By Jeff Sullivan
With astoundingly long arms tacked onto a awkward 6'10" frame, Kevin McHale was one of basketball's strangest physical specimens. Yet, it was this body that provided him with one of the most devastating low post games in NBA history.
While most front court players relied on brute force, Kevin McHale's game was pure artistry. When he got the ball near the basket, he could take it in for a layup or shoot over the tallest men in the NBA. With his wide assortment of moves and lightning quickness, McHale had endless options. It didn't matter that his game looked funny, winning basketball games gave him the last laugh.
Winning meant everything to Kevin McHale. He once broke a bone in his foot in March of 1987. After missing five games, he came back but sprained both his ankles in the following weeks. Despite the excruciating pain, he played right through the playoffs, averaging 21.1 points per game. Former Celtics coach once said, "Winning meant more to McHale than getting credit for it."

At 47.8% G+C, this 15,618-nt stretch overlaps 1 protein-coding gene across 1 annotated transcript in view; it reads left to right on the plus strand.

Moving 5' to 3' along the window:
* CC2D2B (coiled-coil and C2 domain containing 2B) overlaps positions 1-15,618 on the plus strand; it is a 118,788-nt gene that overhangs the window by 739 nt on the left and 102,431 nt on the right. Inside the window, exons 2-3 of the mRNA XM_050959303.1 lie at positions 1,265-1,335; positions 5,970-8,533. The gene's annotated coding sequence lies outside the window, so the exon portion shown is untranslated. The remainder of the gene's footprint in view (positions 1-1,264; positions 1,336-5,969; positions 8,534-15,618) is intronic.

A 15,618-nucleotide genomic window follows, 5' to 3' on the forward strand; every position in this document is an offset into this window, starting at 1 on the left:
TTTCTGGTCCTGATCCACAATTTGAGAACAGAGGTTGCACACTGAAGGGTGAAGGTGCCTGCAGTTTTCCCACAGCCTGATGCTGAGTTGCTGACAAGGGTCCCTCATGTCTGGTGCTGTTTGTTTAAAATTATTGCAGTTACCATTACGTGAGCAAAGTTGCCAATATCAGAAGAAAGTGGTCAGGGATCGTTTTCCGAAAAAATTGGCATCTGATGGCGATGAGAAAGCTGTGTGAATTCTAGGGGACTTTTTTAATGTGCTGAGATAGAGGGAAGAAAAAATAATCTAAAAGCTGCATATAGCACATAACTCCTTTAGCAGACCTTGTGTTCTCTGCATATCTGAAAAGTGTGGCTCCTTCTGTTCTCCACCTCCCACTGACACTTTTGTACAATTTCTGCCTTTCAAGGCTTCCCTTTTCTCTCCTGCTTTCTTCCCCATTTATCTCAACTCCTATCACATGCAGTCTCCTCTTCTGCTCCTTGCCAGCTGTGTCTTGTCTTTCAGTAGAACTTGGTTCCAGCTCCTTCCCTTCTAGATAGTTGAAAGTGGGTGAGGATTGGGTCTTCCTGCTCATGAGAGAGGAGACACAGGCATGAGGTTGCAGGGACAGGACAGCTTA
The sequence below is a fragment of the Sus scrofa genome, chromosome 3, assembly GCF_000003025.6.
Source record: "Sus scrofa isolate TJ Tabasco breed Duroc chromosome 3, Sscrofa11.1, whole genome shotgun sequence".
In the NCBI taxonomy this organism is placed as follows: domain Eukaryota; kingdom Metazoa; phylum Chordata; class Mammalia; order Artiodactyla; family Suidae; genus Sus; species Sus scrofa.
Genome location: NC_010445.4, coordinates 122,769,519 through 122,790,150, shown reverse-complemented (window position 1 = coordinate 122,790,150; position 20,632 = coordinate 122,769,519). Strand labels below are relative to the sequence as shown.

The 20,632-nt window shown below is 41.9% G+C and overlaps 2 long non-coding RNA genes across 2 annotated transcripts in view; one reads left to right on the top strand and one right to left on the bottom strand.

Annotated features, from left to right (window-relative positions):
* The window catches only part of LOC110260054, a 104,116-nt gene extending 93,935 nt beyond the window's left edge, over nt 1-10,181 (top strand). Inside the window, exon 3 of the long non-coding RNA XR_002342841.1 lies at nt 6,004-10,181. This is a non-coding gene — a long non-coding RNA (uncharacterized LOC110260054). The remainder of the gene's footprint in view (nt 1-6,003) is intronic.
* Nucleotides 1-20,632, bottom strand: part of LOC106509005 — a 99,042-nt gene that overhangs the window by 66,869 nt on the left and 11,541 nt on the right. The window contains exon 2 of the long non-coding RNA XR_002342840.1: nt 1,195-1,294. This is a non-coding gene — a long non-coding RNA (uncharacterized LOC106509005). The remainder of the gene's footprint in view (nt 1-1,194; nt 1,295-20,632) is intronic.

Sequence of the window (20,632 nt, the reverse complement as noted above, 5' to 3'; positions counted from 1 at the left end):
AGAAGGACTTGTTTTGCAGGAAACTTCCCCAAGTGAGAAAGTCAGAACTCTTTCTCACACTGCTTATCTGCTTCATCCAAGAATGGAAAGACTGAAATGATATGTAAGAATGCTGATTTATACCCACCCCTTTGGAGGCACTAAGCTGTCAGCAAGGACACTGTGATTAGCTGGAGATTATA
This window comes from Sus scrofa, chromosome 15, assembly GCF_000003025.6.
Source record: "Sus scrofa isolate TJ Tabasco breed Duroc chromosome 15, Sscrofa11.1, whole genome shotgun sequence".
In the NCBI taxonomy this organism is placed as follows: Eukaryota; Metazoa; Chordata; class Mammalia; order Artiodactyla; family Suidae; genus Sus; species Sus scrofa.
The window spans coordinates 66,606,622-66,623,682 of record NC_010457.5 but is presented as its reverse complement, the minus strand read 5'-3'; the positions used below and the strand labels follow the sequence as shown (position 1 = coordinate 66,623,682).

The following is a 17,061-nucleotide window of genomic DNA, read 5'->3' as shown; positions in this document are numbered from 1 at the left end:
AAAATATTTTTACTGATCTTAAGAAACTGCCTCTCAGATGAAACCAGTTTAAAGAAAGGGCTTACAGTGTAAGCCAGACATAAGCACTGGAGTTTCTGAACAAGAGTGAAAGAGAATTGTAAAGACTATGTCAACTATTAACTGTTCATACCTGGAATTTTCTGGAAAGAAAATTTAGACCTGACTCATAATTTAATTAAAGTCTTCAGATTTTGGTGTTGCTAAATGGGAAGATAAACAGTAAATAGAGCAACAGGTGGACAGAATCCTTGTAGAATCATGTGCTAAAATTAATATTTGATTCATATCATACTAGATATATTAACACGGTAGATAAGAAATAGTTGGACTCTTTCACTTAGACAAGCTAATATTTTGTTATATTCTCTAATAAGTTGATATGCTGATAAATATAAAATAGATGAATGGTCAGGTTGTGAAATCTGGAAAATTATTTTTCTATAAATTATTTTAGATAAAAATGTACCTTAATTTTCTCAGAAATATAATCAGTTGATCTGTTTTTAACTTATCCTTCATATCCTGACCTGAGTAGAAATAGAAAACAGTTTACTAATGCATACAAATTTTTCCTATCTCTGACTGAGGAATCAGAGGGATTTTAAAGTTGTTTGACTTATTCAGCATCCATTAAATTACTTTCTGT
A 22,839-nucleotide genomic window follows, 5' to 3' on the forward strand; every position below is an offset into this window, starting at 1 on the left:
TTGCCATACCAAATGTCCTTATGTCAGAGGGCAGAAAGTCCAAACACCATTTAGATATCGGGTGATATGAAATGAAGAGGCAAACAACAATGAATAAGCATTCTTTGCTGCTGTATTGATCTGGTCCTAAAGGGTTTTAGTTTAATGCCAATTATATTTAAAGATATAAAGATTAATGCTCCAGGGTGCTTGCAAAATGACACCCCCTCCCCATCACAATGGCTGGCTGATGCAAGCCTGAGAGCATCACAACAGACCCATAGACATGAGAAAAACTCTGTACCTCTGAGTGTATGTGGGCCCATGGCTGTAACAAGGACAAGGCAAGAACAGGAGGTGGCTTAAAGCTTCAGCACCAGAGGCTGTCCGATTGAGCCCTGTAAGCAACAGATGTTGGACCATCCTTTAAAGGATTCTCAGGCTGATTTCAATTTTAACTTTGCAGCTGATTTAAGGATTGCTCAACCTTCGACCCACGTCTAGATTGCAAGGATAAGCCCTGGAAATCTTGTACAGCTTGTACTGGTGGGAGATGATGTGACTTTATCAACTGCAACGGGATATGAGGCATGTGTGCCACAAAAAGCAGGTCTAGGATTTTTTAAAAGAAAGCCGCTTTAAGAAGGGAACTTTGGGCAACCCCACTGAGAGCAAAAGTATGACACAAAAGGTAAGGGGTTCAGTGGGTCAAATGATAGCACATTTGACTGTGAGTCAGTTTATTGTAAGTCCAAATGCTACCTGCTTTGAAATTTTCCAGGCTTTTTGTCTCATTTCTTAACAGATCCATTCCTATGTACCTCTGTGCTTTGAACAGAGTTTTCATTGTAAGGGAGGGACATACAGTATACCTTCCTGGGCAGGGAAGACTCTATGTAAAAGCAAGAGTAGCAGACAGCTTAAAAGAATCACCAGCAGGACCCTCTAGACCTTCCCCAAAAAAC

Originally a sixth man off the Celtics bench, Kevin Mchale and his Celtic teammates Larry Bird and Robert Parish formed one of the most dominating front courts ever in the NBA. Kevin was one of the "fearsome threesome" that formed one of the most storied dynasty teams in basketball.
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